IMF Sees No Cause for Japan to Intervene Now in FXby
Japan should focus on domestic policies, says IMF's Everaert
Everaert says yen may be slightly weaker than fundamentals
Japan doesn’t have cause to intervene in foreign exchange markets now to halt the appreciation of the yen, said Luc Everaert, the International Monetary Fund’s mission chief for the country.
“Unless there are very disorderly movements in exchange rates, there is no good reason for Japan to intervene at this point,” he said in an interview in Washington. “What’s much more important is that Japan adopts domestic policies to strengthen growth and inflation in the economy and let the exchange rate move however it wants to.”
The yen has gained about 10 percent this year, hampering Governor Haruhiko Kuroda’s efforts to attain his 2 percent inflation target and undercutting the competitiveness of Japanese exporters. The IMF has cut its economic growth forecasts for Japan, and now sees gross domestic product expanding just 0.5 percent this year and shrinking slightly in 2017.
Everaert’s comments indicate that despite the problems faced in Tokyo, any suggestion of intervention from Japan will get a frosty reception from central bankers and finance chiefs gathering in Washington this week.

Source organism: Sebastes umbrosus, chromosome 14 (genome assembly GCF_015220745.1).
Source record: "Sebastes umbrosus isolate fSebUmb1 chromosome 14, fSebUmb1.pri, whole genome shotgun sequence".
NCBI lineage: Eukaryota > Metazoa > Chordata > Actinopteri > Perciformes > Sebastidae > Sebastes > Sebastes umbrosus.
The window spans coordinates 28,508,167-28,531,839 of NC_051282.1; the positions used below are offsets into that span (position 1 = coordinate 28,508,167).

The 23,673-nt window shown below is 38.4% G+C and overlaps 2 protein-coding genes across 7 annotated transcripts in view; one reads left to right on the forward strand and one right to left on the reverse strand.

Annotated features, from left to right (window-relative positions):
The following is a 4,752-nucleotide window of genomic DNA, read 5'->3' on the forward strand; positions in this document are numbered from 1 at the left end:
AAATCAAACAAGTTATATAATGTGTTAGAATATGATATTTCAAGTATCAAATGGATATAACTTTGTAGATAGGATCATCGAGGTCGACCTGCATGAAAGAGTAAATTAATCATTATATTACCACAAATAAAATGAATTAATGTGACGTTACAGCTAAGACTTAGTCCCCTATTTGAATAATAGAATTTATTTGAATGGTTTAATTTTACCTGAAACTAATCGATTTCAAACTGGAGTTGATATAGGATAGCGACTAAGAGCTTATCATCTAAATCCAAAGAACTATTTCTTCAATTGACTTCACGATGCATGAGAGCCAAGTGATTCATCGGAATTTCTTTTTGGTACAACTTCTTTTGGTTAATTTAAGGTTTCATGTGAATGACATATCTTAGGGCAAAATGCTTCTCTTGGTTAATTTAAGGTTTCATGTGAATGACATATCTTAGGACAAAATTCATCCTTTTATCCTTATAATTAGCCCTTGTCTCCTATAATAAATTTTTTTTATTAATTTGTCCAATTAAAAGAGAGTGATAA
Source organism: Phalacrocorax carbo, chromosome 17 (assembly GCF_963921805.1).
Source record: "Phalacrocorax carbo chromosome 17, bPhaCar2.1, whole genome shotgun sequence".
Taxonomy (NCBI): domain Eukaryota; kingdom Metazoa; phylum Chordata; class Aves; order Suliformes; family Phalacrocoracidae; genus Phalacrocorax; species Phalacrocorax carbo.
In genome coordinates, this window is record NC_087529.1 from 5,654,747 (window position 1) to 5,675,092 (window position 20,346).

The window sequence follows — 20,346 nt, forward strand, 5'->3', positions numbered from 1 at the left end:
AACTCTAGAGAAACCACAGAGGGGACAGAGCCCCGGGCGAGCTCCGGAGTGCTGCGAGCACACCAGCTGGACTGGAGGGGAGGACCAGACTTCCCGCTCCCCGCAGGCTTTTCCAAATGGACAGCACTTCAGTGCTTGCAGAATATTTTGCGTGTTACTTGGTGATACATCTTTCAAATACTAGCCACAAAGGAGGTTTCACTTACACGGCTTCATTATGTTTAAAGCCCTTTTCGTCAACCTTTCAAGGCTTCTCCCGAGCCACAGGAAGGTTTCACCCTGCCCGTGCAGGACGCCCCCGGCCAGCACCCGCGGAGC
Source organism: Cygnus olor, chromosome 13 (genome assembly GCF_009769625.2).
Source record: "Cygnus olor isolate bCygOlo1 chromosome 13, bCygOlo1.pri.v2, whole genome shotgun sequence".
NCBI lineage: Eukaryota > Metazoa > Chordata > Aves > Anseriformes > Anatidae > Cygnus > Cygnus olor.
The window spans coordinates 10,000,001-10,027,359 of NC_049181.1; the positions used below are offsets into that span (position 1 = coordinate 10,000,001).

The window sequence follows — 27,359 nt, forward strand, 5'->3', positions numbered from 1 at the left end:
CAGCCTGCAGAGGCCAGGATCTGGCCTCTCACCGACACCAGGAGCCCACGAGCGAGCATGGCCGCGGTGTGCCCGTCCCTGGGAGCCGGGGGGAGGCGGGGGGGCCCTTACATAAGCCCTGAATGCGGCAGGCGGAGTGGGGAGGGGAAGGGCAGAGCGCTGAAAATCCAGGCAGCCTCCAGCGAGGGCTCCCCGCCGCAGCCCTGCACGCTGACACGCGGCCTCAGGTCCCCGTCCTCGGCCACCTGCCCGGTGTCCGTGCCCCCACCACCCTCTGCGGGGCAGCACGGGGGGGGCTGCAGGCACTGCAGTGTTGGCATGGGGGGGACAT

Eisuke Sakakibara, the man whose ability to move Japan’s currency in the late 1990s earned him the name ‘Mr. Yen’, this week advised against intervention.
Finance Minister Taro Aso said this week that he’s watching currency markets with a sense of vigilance and that Japan will take action as needed if there are one-sided moves.
Everaert said it may be that Japan’s exchange rate is slightly weaker than its fundamentals suggest, adding that he couldn’t make a definitive judgment until the IMF does a thorough assessment by around midyear.
The yen traded at 109.35 against the dollar as of 7:54 a.m. Tokyo time on Thursday. It’s back around where it was before Kuroda expanded monetary stimulus in October 2014.
Some economists have said the BOJ governor will have to expand his program at an April 27-28 meeting and that the central bank is likely to cut its the outlook for inflation and growth.
“If it is the case that the outlook for inflation is much weaker than anticipated, the Bank of Japan has to be ready to ease policies,” Everaert said. Inflation won’t reach 2 percent under the current policies anytime in the next five years, based on the IMF’s projections, he said.
“We need to understand what the BOJ is trying to do. Until before Abenomics, the objective of the BOJ was to have price stability, close to around zero percent inflation,” he said. “And then with the start of Abenomics, they decided that they should achieve 2 percent inflation. That’s very difficult.”
The IMF’s forecast for the world’s third-largest economy to contract 0.1 percent in 2017 is mainly because of a planned sales-tax increase scheduled in April 2017, Everaert said.
A previous hike in the levy pushed Japan into a recession in 2014. Japan should compile an economic package of about 5 trillion yen ($46 billion) to offset the burden from the tax change, he said.
“We obviously hope that authorities are going to adopt a supplementary budget along those lines,” Everaert said.